Although Islamic banking has grown rapidly over the last three decades, the volume of transactions touched $1.086 trillion (Dh3.98 trillion) in 2011, accounting for only one per cent of the world's total.

This point was made at a seminar organised last week by the Emirates Centre for Strategic Studies and Research in Abu Dhabi in cooperation with the Paris Institute of Geo-Political Studies.

The seminar also highlighted global interest in Islamic banking, motivated by the growing economic importance of Islamic countries and the increasing number of Muslims in places such as Europe. Even China is entering the market, recently approving a licence to set up the first Islamic bank in the country.

More than 310 Islamic financial institutions currently operate in more than 75 countries, and in the GCC the sector continues to flourish. The recent announcement that the world's largest Islamic bank, with a capital of $100 billion, would be headquartered in Bahrain, will boost this trend.

But despite the global interest and new trends, Islamic banking still faces many challenges. Many of these challenges have complicated Sharia and professional characteristics.

Wide variation

Regarding Sharia, there is a wide variation in fatwas in each Islamic bank. Some of these fatwas contradict each other, thus creating hurdles in the progress of the sector.

This disparity reflects conflicts of interest and competition among Islamic banks on the one hand, and among scholars on the other. Some financial instruments adopted by some Islamic banks are prohibited or treated as undesirable in other lenders, which may hinder their adoption and the mission of the banking business in general.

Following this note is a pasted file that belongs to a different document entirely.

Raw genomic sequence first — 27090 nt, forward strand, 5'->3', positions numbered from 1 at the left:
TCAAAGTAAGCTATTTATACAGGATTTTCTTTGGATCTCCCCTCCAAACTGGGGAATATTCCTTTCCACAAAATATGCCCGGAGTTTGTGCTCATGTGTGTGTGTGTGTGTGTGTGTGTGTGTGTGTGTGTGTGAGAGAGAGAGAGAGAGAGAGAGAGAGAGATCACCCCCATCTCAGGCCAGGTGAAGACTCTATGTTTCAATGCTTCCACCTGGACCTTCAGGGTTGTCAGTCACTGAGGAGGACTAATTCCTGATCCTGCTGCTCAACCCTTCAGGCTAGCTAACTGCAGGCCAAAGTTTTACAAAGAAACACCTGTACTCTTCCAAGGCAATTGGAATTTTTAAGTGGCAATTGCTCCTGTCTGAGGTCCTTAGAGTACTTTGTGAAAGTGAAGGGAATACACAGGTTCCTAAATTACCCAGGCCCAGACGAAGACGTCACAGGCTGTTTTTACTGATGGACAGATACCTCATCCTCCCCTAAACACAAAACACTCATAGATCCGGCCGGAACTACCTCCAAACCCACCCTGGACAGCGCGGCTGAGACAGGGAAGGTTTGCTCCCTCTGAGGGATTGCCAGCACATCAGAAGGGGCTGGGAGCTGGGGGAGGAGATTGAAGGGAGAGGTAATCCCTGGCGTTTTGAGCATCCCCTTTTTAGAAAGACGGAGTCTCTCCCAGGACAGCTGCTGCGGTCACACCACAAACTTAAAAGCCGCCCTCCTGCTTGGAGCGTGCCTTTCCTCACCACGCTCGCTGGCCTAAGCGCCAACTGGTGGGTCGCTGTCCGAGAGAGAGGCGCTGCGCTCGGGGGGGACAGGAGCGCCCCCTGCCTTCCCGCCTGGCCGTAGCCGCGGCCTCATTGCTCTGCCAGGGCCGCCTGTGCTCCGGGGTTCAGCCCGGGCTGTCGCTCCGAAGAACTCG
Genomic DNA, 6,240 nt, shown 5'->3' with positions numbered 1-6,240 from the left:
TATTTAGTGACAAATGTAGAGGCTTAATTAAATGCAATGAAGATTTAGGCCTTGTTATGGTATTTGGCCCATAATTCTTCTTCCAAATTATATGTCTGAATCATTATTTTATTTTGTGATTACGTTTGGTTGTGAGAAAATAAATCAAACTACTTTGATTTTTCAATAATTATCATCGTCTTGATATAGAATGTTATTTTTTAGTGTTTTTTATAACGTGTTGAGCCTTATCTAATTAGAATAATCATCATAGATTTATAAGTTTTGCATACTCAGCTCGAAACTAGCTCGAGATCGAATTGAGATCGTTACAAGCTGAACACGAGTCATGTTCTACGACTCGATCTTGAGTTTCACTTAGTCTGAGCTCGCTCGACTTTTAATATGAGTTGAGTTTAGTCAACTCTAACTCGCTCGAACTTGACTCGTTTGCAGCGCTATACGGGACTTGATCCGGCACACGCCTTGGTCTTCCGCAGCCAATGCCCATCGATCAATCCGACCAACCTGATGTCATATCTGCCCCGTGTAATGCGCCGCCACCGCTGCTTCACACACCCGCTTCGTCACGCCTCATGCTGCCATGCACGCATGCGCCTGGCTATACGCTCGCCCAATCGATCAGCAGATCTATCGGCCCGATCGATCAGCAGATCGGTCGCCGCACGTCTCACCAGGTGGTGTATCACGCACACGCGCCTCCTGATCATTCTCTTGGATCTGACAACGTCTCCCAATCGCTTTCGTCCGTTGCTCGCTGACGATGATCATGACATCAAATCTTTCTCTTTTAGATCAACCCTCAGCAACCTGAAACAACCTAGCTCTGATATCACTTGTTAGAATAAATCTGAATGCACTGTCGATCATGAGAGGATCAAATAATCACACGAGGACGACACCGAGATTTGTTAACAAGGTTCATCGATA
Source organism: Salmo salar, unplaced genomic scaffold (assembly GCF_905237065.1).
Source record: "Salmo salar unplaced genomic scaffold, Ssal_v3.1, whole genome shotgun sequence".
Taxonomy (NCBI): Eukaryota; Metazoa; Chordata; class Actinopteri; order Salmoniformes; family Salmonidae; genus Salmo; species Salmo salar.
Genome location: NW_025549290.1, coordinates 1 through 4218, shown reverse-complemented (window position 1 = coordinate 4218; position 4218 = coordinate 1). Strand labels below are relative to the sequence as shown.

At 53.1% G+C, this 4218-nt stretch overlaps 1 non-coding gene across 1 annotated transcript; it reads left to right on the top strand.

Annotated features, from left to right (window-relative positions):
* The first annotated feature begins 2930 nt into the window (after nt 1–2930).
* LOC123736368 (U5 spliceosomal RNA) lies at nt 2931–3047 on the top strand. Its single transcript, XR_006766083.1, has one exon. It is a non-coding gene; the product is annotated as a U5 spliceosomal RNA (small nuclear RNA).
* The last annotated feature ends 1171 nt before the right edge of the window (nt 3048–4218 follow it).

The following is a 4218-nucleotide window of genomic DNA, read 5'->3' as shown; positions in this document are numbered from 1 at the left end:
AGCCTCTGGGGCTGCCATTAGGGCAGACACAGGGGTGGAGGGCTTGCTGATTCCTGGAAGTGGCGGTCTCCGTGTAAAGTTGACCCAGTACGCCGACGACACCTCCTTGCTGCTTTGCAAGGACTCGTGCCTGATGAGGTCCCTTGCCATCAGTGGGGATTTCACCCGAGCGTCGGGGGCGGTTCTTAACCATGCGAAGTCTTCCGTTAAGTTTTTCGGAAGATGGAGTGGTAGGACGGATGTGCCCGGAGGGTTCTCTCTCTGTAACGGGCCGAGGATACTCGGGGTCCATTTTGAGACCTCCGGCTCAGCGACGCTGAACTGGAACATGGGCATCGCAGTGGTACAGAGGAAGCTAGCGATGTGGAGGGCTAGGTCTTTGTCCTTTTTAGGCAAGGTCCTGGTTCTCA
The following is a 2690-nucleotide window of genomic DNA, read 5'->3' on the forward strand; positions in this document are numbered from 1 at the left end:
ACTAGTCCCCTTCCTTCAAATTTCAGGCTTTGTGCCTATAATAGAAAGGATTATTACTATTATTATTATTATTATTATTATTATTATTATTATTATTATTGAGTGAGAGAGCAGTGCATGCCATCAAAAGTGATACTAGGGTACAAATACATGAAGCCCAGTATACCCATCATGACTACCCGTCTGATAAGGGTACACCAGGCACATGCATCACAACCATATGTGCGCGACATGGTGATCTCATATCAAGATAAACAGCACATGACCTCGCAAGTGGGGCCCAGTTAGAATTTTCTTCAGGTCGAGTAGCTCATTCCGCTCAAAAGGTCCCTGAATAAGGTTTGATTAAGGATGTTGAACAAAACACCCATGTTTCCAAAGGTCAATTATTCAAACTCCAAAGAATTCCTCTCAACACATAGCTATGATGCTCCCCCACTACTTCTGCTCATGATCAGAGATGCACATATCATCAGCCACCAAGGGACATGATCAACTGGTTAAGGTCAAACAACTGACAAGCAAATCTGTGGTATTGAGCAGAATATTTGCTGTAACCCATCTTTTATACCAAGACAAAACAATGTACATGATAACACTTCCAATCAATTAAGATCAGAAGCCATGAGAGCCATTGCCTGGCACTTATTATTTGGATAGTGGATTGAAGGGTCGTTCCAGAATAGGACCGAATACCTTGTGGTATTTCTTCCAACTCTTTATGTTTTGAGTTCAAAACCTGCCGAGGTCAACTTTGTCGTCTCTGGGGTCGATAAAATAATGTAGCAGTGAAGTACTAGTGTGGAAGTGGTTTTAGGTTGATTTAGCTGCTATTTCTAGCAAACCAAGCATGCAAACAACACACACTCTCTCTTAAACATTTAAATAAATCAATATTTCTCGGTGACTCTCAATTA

On the professional side, although one of the most basic fundamentals of Islamic banking is based on the profit-and-loss sharing principle, the interest rate in Islamic banks mirrors interest rates in traditional banks, in that it moves up and down in accordance with the interest rate of the London Interbank Offered Rate (Libor) on the London Stock Exchange. This is the average interest rate that leading banks in London charge when lending to other banks.

Even though fatwa departments in Islamic banks are currently considering a substitute for this interest rate mechanism, in reality, Islamic banking is part of the global banking system and will remain so due to the integration of the economies of Islamic countries with the global economy.

This is because economic globalisation does not allow for such a separation between Islamic banks and traditional banks.

The impact of the global financial crisis on Islamic banking stand as evidence of strong association between Islamic banking and global banking, despite the fact that the effects on Islamic banks were less serious than those suffered by traditional banks. Let us not forget that one reason for this is that Islamic finance prohibits overestimating assets without sound financial foundations, and financial derivatives — two major causes of the crisis.

The efforts of Islamic banking to go global are important, particularly if they want to achieve the stature of French banks, for example, but it also requires finding a solution to the currently existing Sharia and professionalism-related problems.

Dealing with global fin-ancial markets is different from dealing with local and regional markets, especially given that there are complicated financial instruments and derivatives that are difficult to deal with in terms of Sharia only.

There are also major stock exchanges for commodities, gold and oil that deal with billions of dollars daily, thus putting big burdens on financial institutions because of the size and speed of transactions.

But if these issues can be resolved, it would be possible for Islamic banking to constitute an important part of the world banking system.


Dr Mohammad Al Asoomi is a UAE economic expert and specialist in economic and social development in the UAE and the GCC countries.